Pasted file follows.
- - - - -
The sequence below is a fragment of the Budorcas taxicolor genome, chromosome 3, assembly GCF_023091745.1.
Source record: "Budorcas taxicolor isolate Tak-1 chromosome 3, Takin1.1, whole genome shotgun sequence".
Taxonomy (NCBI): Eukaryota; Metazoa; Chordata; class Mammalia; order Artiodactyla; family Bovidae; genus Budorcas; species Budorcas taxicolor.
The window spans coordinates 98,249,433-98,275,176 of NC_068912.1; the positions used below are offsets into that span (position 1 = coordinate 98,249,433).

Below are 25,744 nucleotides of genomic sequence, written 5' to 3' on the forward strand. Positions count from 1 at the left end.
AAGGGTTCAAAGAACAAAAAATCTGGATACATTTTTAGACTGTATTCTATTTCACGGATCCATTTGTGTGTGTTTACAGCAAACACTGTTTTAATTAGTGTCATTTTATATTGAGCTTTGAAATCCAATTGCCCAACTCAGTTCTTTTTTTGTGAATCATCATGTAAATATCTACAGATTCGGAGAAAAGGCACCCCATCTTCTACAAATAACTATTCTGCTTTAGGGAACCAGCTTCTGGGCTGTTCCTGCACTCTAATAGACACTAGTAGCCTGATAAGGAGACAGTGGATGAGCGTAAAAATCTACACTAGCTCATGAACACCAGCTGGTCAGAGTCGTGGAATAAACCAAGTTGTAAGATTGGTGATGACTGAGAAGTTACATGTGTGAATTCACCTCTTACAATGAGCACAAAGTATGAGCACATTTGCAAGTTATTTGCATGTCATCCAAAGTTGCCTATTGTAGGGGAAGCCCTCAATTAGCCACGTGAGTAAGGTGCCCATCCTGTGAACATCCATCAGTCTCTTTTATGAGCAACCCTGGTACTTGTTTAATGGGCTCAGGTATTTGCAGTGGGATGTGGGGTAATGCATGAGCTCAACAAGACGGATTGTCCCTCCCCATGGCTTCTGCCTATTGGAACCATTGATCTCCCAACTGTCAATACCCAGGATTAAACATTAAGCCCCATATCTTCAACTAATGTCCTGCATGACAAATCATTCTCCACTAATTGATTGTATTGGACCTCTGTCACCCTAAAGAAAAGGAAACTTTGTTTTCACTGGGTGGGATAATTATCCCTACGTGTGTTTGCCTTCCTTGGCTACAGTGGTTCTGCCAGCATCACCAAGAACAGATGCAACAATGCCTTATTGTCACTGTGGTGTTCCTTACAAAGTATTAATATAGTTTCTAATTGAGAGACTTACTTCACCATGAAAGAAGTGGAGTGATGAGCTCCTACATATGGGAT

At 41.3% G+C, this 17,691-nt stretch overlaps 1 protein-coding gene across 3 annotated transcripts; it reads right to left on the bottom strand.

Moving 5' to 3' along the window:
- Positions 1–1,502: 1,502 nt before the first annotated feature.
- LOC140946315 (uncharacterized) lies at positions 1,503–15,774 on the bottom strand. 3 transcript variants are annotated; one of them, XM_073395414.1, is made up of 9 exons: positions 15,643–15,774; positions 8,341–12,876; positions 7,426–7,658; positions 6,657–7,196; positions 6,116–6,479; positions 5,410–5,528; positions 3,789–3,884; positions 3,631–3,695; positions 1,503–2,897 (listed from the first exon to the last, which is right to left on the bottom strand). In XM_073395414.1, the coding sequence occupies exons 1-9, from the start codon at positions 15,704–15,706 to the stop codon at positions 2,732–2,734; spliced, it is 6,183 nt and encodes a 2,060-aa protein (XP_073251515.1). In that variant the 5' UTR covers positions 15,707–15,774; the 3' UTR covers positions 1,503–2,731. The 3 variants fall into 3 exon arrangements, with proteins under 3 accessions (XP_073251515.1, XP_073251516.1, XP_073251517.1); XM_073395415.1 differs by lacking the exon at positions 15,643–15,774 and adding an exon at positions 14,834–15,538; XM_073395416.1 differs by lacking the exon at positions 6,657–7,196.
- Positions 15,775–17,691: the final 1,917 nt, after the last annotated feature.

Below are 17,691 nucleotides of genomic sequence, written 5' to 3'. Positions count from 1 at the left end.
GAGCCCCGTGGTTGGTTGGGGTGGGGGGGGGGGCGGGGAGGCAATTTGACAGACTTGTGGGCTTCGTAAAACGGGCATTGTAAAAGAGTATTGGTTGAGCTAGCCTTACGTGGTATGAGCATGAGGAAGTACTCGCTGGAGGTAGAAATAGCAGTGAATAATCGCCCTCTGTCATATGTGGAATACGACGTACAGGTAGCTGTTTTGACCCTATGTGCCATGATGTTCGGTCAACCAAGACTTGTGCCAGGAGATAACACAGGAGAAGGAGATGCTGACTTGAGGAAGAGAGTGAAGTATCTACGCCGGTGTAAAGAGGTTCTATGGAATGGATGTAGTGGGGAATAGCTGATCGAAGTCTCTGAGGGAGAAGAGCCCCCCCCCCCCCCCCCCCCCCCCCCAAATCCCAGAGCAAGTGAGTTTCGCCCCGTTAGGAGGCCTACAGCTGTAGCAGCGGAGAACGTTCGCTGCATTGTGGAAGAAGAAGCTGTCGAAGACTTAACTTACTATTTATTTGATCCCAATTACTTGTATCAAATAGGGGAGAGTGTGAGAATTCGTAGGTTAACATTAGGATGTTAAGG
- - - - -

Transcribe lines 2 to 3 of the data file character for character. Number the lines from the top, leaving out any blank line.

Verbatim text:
Source record: "Budorcas taxicolor isolate Tak-1 chromosome 3, Takin1.1, whole genome shotgun sequence".
Taxonomy (NCBI): Eukaryota; Metazoa; Chordata; class Mammalia; order Artiodactyla; family Bovidae; genus Budorcas; species Budorcas taxicolor.